David Strohmaier: I suppose if there was a cause, it would be the fact that motion picture history has forgotten about Cinerama.  How important was this stuff when it first hit?  It was a matter of luck and timing.  It happened at the right time.  A bunch of entrepreneurs got together and forced it to happen with their own money, their own spit and bailing wire and created the widescreen revolution.  How about stereophonic sound and surround sound that we still use today?  It hasn’t changed yet.  Even if it’s digital, it still hasn’t changed.  It started with Cinerama.  CinemaScope was wonderful and powerful.  As commercial as it was, that wasn’t it.  It was Cinerama, folks.  You have the guys who split hairs, “Yes, but ‘Napoleon’...”  That was one movie and they dumped it.  Fox Granduer was a bunch of newsreels.  And the other one; the big John Wayne movie.

FSTD: “The Big Trail”?

Strohmaier: “The Big Trail.”  Cinerama created all this other stuff. The timing was right.  So it’s about
time that it’s given its due.  I think the thing that really pushed it over the edge for me was I was watching a LaserDisc of one of Martin Scorsese’s favorite movies.  I forgot the name of the LaserDisc.  He’s going through the whole history of widescreen.  And I was watching it and I could tell he was getting ready to go into the widescreen thing.  Okay, good.  We’ll see a clip from “This Is Cinerama,” “The Robe.”  No Cinerama whatsoever.  It was all CinemaScope!  And that pissed me off, because here’s a historian, a very valid, well-respected historian, who perhaps maybe never saw Cinerama.  I got to give him the fact that could’ve been a possibility.  But here he lived in New York and was a movie nut.  He’s a little older than me.  That made realize that this is going to be forgotten, other than what John Harvey was able to pull off in Ohio. But then you’ve always got the historians who say, “But that was a fad. I think it lasted twenty minutes and they abandoned it.”  You get those guys.  You know, fourteen years ain’t no fad!  I mean, bell bottoms, how long did they last?  Five, six years maybe?  Give it some respect.

FSTD: If you look in some of the history books on cinema, a lot of times widescreen and Cinerama are written as footnotes.  And a lot of times when they talk about the history and facts, the facts are wrong.

Strohmaier: Quite often.

FSTD: So it’s only been in recent years that I think that people like yourself have actually gone into the history and really tracked it down. I was really surprised at how popular Cinerama was.

Strohmaier: You could barely get tickets.  You know, in ’64, when I saw ‘How The West Was Won’ in Denver, Colorado on a family vacation, we had driven by the theatre.  I had seen Cinerama earlier as a kid in the ’50s. I said, “Dad! That’s ‘How The West Was Won.’ They’re playing it at that theatre!”  And I’m figuring is it going to end tomorrow night?  We called the theatre and they said, “No, it’s going to be playing here about another 10 months.”  “Can we get tickets?”  And they were able to get us in.  I’m thinking back as a fourteen year-old kid, but there were probably ten empty seats in the building.  And it had already been playing there for over six or seven months.  They played these things for two and three years.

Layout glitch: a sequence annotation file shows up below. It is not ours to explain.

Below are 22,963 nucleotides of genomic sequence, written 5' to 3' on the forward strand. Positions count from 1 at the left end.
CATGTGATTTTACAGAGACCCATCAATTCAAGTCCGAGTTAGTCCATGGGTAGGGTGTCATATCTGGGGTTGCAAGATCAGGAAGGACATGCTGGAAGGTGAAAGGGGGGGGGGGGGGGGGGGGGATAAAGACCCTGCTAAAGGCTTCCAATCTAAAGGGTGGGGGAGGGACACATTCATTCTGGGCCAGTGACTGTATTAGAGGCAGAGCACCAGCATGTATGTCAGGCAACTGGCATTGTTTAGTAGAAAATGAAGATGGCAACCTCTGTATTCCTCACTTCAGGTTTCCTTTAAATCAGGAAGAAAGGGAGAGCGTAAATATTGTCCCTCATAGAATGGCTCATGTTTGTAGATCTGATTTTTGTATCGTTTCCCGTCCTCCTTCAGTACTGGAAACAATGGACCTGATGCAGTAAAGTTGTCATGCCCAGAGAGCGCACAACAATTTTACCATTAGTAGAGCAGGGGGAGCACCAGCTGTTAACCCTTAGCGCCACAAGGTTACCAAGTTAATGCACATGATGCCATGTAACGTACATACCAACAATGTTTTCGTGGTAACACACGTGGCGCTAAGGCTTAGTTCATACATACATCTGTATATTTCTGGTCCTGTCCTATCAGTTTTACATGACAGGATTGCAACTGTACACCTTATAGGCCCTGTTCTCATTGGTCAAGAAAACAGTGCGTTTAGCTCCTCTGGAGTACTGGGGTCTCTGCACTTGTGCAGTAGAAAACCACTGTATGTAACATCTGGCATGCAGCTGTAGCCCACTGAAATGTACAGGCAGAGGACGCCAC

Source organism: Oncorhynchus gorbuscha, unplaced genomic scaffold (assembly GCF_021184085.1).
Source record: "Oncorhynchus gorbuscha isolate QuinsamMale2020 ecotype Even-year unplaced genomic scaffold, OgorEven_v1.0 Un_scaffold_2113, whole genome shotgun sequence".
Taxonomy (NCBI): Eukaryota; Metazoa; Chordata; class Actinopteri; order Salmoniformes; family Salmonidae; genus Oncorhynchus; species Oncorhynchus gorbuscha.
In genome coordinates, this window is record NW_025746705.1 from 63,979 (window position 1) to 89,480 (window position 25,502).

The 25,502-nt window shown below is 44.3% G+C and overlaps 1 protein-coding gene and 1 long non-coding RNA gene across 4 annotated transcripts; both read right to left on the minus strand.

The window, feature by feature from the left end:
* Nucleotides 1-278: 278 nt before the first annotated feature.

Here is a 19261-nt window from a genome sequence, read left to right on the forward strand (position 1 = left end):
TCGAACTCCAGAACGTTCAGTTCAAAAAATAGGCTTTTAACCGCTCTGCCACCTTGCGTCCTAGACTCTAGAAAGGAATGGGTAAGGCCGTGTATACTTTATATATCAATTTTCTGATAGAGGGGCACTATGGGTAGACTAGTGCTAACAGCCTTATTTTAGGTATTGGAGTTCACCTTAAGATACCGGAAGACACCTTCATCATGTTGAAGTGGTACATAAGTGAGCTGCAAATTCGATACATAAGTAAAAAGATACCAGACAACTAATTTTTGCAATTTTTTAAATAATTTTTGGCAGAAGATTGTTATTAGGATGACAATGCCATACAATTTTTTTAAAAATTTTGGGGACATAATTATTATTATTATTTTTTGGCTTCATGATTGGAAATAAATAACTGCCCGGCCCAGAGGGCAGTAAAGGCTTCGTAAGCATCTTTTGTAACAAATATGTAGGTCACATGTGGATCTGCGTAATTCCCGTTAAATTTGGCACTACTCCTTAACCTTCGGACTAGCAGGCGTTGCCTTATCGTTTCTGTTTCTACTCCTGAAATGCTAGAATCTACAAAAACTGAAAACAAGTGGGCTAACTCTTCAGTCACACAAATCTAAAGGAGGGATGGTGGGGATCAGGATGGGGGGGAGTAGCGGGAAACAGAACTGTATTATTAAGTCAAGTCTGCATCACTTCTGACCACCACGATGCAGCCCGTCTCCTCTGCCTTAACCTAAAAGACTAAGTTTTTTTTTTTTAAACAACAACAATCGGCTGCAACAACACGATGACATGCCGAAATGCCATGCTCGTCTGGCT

FSTD: That’s why it’s kind of funny with people nowadays just going crazy over the “Lord Of The Rings” trilogy.  They wait in line and see it four and five times.  But people have been crazy about certain films for years.

Strohmaier: Yes, and that’s the way movies used to be distributed. “It’s A Mad Mad Mad Mad World” played for twelve months or something like that.

FSTD: A very long time.

Strohmaier: Long time.  “This Is Cinerama,” in its New York run, played for over three-and-half years.

FSTD: That is amazing.

Strohmaier: People watching the opera scene for over three-and-a-half years.

FSTD: That is amazing.  And in ’73, they had the 70mm version.

Strohmaier: And that was hugely successful.  I remember the billboard. I moved into town [Los Angeles] right about then, so I remember all these billboards around town with the roller coaster on it.  I was driving somewhere the other day and I saw a Launderama.

FSTD: Bowlarama.

Strohmaier: There’s a Bowlarama in Glendale.  I think it’s something that happens once a month.  I don’t think it’s a place called Bowlarama. But I think they put up a sign, Bowlarama, and once a month on a Saturday, they have a special tournament or something.  I remember reading about it in L.A. Magazine. These are vestiges of what once was.

How Cinerama Adventure Was Made

FSTD: Tell us how you got “Cinerama Adventure” made?

Strohmaier: The interesting thing about this documentary is that the creative thing was all done here
on this computer [pointing to a high-end Apple Computer].  Once you've done that how do you get it onto a 35mm print?  How do you keep a certain amount quality without things falling apart?  That's where Eastman Kodak came in.  That's where Accent Media came in.  That’s where Technicolor Labs came in.  Crest National.  Riot.  There’s a whole laundry list of these [companies]. Laser Pacific, in particular.  They all came forward.  And I stayed out of work for the last two years to facilitate this.